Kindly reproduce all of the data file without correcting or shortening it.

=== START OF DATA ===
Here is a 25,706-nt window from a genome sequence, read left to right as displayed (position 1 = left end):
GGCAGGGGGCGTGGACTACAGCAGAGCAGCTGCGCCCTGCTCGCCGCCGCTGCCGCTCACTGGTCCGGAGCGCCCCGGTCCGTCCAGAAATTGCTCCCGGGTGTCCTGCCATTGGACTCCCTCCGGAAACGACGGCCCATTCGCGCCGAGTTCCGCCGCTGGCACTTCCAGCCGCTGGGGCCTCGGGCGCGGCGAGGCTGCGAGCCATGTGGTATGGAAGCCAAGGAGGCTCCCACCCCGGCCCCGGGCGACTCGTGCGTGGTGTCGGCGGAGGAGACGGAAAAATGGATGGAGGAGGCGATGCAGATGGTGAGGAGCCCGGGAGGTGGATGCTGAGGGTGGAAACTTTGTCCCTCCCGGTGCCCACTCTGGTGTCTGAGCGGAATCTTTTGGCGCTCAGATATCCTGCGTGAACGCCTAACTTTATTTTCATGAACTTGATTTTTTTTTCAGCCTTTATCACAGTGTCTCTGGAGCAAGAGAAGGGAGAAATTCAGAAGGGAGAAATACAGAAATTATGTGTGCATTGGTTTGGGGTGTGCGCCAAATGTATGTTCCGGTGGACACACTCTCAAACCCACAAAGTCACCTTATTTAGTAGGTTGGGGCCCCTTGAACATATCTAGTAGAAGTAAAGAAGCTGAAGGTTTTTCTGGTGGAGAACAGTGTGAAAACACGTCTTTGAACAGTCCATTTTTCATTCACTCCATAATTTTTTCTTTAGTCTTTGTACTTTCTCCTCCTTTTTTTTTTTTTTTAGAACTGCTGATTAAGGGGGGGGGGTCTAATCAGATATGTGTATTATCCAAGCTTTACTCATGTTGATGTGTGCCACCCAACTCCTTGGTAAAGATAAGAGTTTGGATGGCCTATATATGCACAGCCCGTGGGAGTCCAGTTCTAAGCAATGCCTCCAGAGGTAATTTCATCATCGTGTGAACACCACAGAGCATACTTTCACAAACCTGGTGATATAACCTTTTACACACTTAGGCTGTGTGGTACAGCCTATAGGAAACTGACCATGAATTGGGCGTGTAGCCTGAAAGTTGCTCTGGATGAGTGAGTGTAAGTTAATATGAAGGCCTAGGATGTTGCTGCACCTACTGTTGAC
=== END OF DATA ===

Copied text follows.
Here is a 25,706-nt window from a genome sequence, read left to right as displayed (position 1 = left end):
GGCAGGGGGCGTGGACTACAGCAGAGCAGCTGCGCCCTGCTCGCCGCCGCTGCCGCTCACTGGTCCGGAGCGCCCCGGTCCGTCCAGAAATTGCTCCCGGGTGTCCTGCCATTGGACTCCCTCCGGAAACGACGGCCCATTCGCGCCGAGTTCCGCCGCTGGCACTTCCAGCCGCTGGGGCCTCGGGCGCGGCGAGGCTGCGAGCCATGTGGTATGGAAGCCAAGGAGGCTCCCACCCCGGCCCCGGGCGACTCGTGCGTGGTGTCGGCGGAGGAGACGGAAAAATGGATGGAGGAGGCGATGCAGATGGTGAGGAGCCCGGGAGGTGGATGCTGAGGGTGGAAACTTTGTCCCTCCCGGTGCCCACTCTGGTGTCTGAGCGGAATCTTTTGGCGCTCAGATATCCTGCGTGAACGCCTAACTTTATTTTCATGAACTTGATTTTTTTTTCAGCCTTTATCACAGTGTCTCTGGAGCAAGAGAAGGGAGAAATTCAGAAGGGAGAAATACAGAAATTATGTGTGCATTGGTTTGGGGTGTGCGCCAAATGTATGTTCCGGTGGACACACTCTCAAACCCACAAAGTCACCTTATTTAGTAGGTTGGGGCCCCTTGAACATATCTAGTAGAAGTAAAGAAGCTGAAGGTTTTTCTGGTGGAGAACAGTGTGAAAACACGTCTTTGAACAGTCCATTTTTCATTCACTCCATAATTTTTTCTTTAGTCTTTGTACTTTCTCCTCCTTTTTTTTTTTTTTTAGAACTGCTGATTAAGGGGGGGGGGTCTAATCAGATATGTGTATTATCCAAGCTTTACTCATGTTGATGTGTGCCACCCAACTCCTTGGTAAAGATAAGAGTTTGGATGGCCTATATATGCACAGCCCGTGGGAGTCCAGTTCTAAGCAATGCCTCCAGAGGTAATTTCATCATCGTGTGAACACCACAGAGCATACTTTCACAAACCTGGTGATATAACCTTTTACACACTTAGGCTGTGTGGTACAGCCTATAGGAAACTGACCATGAATTGGGCGTGTAGCCTGAAAGTTGCTCTGGATGAGTGAGTGTAAGTTAATATGAAGGCCTAGGATGTTGCTGCACCTACTGTTGAC